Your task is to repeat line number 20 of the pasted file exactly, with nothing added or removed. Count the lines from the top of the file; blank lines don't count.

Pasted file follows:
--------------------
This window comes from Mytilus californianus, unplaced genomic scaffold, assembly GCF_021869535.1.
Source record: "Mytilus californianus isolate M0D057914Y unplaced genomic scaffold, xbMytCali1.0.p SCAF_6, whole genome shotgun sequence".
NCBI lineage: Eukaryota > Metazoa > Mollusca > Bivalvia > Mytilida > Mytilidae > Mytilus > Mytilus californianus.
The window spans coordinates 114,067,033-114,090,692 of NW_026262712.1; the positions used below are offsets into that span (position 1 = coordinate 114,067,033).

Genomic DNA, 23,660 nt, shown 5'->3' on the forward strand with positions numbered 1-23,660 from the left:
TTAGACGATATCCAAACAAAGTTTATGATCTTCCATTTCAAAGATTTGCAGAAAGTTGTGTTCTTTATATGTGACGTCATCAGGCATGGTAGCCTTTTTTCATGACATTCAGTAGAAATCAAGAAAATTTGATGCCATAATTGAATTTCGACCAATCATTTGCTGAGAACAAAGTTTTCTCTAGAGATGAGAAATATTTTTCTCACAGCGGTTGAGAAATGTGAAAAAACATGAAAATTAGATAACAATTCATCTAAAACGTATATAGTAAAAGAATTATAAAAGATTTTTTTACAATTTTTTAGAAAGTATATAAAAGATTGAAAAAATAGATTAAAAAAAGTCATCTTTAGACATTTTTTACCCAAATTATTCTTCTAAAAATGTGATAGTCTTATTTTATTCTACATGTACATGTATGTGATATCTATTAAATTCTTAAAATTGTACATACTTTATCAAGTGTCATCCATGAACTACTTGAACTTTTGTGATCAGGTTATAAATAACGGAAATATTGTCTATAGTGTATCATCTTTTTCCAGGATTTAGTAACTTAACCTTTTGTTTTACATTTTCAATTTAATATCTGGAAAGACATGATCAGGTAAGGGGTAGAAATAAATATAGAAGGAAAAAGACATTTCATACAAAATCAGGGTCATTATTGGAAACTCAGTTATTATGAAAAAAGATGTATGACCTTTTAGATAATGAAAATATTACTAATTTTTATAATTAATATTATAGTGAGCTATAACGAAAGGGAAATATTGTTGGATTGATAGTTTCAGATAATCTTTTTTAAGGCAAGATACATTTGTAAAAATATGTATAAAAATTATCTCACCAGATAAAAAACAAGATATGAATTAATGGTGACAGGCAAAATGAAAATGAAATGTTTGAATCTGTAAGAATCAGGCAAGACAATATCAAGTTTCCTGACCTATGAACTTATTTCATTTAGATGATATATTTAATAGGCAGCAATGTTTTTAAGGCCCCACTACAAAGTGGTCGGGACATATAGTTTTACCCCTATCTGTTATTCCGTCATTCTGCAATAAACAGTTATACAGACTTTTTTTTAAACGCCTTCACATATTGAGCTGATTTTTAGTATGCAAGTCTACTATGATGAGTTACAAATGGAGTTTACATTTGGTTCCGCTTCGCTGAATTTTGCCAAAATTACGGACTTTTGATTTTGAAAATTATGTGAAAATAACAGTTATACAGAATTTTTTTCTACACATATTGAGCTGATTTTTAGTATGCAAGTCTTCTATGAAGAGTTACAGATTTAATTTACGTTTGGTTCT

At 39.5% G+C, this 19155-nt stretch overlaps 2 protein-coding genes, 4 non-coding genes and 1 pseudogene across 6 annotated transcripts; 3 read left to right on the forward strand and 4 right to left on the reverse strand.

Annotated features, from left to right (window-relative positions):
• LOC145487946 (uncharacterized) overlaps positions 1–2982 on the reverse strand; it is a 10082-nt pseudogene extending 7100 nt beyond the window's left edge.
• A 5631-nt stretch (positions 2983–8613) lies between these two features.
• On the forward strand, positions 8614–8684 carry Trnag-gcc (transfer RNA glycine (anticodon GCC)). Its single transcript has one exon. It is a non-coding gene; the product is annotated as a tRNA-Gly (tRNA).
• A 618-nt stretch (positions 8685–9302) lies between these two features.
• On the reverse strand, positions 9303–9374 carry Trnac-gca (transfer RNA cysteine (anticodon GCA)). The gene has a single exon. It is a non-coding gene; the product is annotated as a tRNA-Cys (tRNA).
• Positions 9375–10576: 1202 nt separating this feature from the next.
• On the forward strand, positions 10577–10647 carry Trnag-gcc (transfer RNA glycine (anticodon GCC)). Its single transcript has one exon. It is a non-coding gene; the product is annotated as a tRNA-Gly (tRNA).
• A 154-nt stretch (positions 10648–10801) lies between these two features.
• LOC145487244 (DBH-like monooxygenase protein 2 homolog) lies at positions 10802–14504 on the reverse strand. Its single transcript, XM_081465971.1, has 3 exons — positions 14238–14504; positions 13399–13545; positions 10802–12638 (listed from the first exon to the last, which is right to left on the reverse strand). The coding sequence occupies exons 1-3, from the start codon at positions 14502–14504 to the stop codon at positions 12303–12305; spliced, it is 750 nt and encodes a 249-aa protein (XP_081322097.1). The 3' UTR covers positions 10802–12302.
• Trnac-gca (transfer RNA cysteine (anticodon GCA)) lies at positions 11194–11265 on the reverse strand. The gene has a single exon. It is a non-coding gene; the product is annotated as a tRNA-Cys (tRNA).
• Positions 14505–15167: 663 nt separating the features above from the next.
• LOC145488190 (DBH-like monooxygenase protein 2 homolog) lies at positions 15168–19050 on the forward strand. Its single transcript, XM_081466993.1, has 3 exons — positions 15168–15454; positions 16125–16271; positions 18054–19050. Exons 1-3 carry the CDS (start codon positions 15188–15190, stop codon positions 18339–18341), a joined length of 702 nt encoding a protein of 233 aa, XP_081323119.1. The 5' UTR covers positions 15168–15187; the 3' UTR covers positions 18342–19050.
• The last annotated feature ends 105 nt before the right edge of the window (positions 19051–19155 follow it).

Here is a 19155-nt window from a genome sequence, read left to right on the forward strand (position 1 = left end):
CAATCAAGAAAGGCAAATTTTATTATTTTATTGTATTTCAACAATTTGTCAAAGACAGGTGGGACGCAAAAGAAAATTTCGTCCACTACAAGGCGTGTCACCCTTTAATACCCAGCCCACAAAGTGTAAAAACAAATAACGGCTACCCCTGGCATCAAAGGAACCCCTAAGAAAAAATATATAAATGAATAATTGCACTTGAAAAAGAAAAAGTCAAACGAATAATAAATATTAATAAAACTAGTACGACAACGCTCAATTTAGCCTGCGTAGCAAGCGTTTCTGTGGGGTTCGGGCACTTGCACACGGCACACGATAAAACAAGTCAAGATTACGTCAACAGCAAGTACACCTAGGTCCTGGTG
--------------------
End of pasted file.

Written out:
• LOC145488190 (DBH-like monooxygenase protein 2 homolog) lies at positions 15168–19050 on the forward strand. Its single transcript, XM_081466993.1, has 3 exons — positions 15168–15454; positions 16125–16271; positions 18054–19050. Exons 1-3 carry the CDS (start codon positions 15188–15190, stop codon positions 18339–18341), a joined length of 702 nt encoding a protein of 233 aa, XP_081323119.1. The 5' UTR covers positions 15168–15187; the 3' UTR covers positions 18342–19050.